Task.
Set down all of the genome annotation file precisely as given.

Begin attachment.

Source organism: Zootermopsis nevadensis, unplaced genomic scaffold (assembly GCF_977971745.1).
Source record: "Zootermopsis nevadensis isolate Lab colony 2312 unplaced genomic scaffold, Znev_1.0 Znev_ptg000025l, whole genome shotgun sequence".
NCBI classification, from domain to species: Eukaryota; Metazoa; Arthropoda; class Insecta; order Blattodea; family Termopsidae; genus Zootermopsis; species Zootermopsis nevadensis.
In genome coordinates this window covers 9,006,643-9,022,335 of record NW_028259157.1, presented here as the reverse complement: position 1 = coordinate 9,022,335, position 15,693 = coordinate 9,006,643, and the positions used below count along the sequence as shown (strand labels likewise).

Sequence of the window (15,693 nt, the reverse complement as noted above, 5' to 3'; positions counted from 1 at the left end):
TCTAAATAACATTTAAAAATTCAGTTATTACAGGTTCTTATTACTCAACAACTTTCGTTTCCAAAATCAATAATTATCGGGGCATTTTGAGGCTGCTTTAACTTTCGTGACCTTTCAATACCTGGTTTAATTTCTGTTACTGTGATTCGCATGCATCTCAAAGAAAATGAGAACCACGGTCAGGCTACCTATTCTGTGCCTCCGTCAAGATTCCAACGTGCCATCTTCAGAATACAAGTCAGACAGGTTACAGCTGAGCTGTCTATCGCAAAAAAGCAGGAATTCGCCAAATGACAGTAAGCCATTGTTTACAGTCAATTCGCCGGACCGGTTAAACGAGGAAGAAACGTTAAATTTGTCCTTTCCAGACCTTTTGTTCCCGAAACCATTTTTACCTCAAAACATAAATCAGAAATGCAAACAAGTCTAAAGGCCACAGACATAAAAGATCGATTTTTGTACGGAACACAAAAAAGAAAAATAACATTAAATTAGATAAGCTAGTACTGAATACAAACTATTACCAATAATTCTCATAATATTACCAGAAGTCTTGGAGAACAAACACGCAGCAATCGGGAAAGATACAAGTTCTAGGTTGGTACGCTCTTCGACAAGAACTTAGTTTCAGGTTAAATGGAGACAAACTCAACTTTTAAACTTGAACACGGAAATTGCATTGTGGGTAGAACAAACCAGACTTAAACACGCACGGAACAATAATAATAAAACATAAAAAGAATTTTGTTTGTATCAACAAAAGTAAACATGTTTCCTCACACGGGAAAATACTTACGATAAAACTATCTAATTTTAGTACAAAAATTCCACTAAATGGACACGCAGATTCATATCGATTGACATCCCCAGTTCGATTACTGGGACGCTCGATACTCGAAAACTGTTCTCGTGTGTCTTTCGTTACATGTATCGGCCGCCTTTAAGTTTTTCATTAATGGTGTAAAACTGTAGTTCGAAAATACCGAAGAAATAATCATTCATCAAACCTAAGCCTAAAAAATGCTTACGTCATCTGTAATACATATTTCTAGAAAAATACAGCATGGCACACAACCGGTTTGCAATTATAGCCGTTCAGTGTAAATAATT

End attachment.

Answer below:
Source organism: Zootermopsis nevadensis, unplaced genomic scaffold (assembly GCF_977971745.1).
Source record: "Zootermopsis nevadensis isolate Lab colony 2312 unplaced genomic scaffold, Znev_1.0 Znev_ptg000025l, whole genome shotgun sequence".
NCBI classification, from domain to species: Eukaryota; Metazoa; Arthropoda; class Insecta; order Blattodea; family Termopsidae; genus Zootermopsis; species Zootermopsis nevadensis.
In genome coordinates this window covers 9,006,643-9,022,335 of record NW_028259157.1, presented here as the reverse complement: position 1 = coordinate 9,022,335, position 15,693 = coordinate 9,006,643, and the positions used below count along the sequence as shown (strand labels likewise).

Sequence of the window (15,693 nt, the reverse complement as noted above, 5' to 3'; positions counted from 1 at the left end):
TCTAAATAACATTTAAAAATTCAGTTATTACAGGTTCTTATTACTCAACAACTTTCGTTTCCAAAATCAATAATTATCGGGGCATTTTGAGGCTGCTTTAACTTTCGTGACCTTTCAATACCTGGTTTAATTTCTGTTACTGTGATTCGCATGCATCTCAAAGAAAATGAGAACCACGGTCAGGCTACCTATTCTGTGCCTCCGTCAAGATTCCAACGTGCCATCTTCAGAATACAAGTCAGACAGGTTACAGCTGAGCTGTCTATCGCAAAAAAGCAGGAATTCGCCAAATGACAGTAAGCCATTGTTTACAGTCAATTCGCCGGACCGGTTAAACGAGGAAGAAACGTTAAATTTGTCCTTTCCAGACCTTTTGTTCCCGAAACCATTTTTACCTCAAAACATAAATCAGAAATGCAAACAAGTCTAAAGGCCACAGACATAAAAGATCGATTTTTGTACGGAACACAAAAAAGAAAAATAACATTAAATTAGATAAGCTAGTACTGAATACAAACTATTACCAATAATTCTCATAATATTACCAGAAGTCTTGGAGAACAAACACGCAGCAATCGGGAAAGATACAAGTTCTAGGTTGGTACGCTCTTCGACAAGAACTTAGTTTCAGGTTAAATGGAGACAAACTCAACTTTTAAACTTGAACACGGAAATTGCATTGTGGGTAGAACAAACCAGACTTAAACACGCACGGAACAATAATAATAAAACATAAAAAGAATTTTGTTTGTATCAACAAAAGTAAACATGTTTCCTCACACGGGAAAATACTTACGATAAAACTATCTAATTTTAGTACAAAAATTCCACTAAATGGACACGCAGATTCATATCGATTGACATCCCCAGTTCGATTACTGGGACGCTCGATACTCGAAAACTGTTCTCGTGTGTCTTTCGTTACATGTATCGGCCGCCTTTAAGTTTTTCATTAATGGTGTAAAACTGTAGTTCGAAAATACCGAAGAAATAATCATTCATCAAACCTAAGCCTAAAAAATGCTTACGTCATCTGTAATACATATTTCTAGAAAAATACAGCATGGCACACAACCGGTTTGCAATTATAGCCGTTCAGTGTAAATAATT